The global inflatable tents market has traditionally catered mainly to two large segments, the military and adventure tourism. Furthermore, the market has been dominated by North America, more specifically the United States, and Europe. However, speaking in regional terms, the market has steadily shifted from the west to the east over the past few years. From a geo-economics perspective, it is natural to assume that this shift has been motivated to a large extent due to growing prosperity in the Asia-Pacific region. While on the one hand it is undeniable that the growing prosperity in the Asia-Pacific has spurred adventure tourism, just like it continues to do in the Middle East, it would be naïve to ignore the military and geopolitical ramifications of this development.
It has been the norm throughout history that countries first prosper economically and then divert their economic power towards the strengthening of their military power; pre-World War I Germany, Imperial Japan, post-World War II United States and colonial era Britain all stand testament to this fact. These are some stark exceptions to the rule, most prominent among those being prosperous but small states in Central and Western Europe, and city-states in the Middle East and Asia. However, it can be safely assessed that these exceptions exist because the cumulative national power of these states (despite their economic prowess), coupled with their lack of strategic depth would render these states extremely vulnerable in a military conflict; thus, transforming economic power to military power would more often than not go against their national interests.
In the case of Asia-Pacific, a single factor is causing the geopolitical shift; i.e. the rise of China. Today, China, with its USD 12 trillion economy is behind only the US in economic terms. However, the economies of other countries in the region too are following a consistent upward trajectory. This includes a major power (India), several middle powers like Indonesia and Australia, and countries with a history of defiance and strong threat perceptions such as Vietnam, Taiwan, Pakistan, etc. This has made the region a complex geographical area with several countries operating in close proximity and trying to promote their own, often divergent.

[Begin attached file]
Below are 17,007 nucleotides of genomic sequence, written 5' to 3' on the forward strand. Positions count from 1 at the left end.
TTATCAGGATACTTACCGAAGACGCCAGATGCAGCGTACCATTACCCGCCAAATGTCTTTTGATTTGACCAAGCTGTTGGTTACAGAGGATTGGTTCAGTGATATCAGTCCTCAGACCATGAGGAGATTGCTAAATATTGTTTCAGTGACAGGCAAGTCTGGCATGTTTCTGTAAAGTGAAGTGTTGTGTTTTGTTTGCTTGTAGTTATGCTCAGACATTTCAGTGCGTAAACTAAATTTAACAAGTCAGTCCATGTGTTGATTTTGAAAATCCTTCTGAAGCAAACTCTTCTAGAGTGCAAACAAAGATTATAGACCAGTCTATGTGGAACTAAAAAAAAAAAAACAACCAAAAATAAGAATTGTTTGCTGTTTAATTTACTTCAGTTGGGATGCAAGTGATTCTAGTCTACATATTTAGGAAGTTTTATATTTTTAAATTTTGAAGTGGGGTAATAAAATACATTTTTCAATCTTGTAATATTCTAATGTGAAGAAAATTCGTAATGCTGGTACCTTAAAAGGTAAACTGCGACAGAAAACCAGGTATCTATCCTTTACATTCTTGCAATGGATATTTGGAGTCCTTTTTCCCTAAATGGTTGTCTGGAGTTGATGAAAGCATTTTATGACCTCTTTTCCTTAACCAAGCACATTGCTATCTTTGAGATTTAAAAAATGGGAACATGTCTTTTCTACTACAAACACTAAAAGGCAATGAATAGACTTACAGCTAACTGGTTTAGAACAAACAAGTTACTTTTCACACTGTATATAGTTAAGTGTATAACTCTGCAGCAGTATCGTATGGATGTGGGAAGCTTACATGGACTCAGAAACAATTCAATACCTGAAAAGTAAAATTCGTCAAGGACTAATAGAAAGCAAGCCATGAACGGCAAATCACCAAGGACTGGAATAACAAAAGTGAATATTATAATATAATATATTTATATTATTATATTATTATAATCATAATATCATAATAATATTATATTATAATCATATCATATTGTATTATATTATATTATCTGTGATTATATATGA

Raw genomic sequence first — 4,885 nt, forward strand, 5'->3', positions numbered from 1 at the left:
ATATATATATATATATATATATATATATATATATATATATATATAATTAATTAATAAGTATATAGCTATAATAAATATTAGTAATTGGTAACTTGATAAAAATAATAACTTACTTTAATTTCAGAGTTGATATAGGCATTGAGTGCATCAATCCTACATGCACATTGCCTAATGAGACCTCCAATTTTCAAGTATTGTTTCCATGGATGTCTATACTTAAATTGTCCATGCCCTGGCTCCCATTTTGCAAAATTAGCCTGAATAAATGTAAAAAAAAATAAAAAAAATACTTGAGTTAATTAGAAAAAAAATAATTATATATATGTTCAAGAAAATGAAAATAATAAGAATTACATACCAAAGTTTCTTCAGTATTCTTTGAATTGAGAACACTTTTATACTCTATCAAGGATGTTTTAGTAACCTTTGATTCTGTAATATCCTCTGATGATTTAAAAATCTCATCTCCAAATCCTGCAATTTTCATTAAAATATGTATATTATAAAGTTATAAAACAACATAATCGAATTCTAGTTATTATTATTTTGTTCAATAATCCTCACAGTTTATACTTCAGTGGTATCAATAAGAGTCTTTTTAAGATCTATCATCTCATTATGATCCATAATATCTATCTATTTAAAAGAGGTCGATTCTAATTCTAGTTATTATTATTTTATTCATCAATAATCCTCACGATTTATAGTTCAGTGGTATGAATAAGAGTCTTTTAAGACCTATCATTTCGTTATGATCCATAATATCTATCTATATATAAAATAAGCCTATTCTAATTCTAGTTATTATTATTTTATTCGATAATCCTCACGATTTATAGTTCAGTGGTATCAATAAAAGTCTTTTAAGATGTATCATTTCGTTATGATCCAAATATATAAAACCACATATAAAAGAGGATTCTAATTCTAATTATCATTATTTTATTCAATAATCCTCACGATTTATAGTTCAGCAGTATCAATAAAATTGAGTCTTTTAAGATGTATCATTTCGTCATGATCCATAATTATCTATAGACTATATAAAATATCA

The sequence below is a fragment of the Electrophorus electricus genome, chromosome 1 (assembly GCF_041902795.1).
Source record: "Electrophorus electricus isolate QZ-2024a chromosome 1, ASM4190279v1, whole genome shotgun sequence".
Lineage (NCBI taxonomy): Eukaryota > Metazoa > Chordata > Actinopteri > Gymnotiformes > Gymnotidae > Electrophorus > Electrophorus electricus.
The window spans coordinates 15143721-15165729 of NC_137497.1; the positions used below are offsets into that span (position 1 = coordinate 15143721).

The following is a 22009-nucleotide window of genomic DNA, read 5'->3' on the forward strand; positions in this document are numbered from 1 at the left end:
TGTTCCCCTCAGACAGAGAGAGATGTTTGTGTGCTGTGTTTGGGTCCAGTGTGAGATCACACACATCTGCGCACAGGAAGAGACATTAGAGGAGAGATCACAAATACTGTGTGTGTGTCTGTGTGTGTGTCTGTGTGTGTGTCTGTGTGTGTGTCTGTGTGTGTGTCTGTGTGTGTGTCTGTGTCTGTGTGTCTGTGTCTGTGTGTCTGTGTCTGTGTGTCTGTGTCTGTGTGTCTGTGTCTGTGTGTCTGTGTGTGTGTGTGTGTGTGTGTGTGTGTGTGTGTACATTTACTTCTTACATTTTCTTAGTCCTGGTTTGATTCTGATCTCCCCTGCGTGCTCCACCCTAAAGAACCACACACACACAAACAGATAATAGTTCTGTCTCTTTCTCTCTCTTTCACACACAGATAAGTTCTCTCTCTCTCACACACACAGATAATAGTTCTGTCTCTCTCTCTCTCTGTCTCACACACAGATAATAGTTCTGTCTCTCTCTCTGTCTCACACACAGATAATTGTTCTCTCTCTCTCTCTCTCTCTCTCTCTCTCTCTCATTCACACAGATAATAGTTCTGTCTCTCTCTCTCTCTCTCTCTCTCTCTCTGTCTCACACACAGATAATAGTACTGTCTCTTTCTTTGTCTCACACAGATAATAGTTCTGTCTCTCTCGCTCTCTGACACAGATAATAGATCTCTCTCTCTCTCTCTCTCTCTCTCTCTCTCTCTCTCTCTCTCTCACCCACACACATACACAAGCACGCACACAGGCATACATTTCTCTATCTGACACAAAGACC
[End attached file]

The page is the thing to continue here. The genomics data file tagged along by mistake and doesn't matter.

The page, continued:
How do inflatable tents matter?
For military purposes, inflatable tents are used in temporary operational positions. So to say, a military unit will pitch an inflatable tent in a position it wants to hold only temporarily; for a permanent position, a concrete and fortified outpost or bunker would be the more preferred option. Additionally, inflatable tents may be used during long patrols. However, the commonality in both these cases is that the army units will be operating outside their range of their permanent positions. Needless to say, the most common use of inflatable tents is not in actual warfare but in trainings and exercises. However, these trainings are in itself an indicator of the desired preparation levels of armies and the type of operations they envisage during wartime.
Given the uses of inflatable tents, it comes as no surprise that inflatable tents have been pivotal in operations that involve interventions in other countries. Statistically, the US has been at the forefront of the foreign operations across the globe in the 21st century, followed by France, whose areas of foreign operations are mainly in Western Africa. In comparison, China has no recorded foreign military operation till date. Thus, the increasing consumption of inflatable tents by armies of Asian countries could serve as an indication that these countries are now preparing for a world where they envisage scenarios of troop deployments to protect their foreign interests. When coupled with a relative decline in consumption by traditional powers in the Western Hemisphere, it would be fair to say that Asia’s emerging powers will fill in voids left by withdrawal of US and NATO forces in the future geopolitical and security landscape.
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The other major use of inflatable tents is in operations that involve troops being positioned in forward positions within their own boundaries. These positions would usually be left unmanned due to geographical factors providing strategic depth. The high reaches of the Himalayas are a classic example of such a geography, where contesting sides would rely on their strategic depth to reap operational advantages. However, this too is changing as the Chinese and Indian militaries adopt increasingly confrontational positions along the mountainous border. Thus, when speaking about increased sales of inflatable tents to Asian countries, an aspect which cannot be ignored is assertive behaviours by the rising powers along their own borders. This holds the potential of changing the geopolitical scenario in their own neighbourhoods since similar deployments by opposing forces is to be expected.
As a result, while certainly a cause for celebration for the inflatable tents market, the increased uptake of inflatable tents by Asian powers points towards a future geopolitical landscape which may be inherently less stable and more competitive.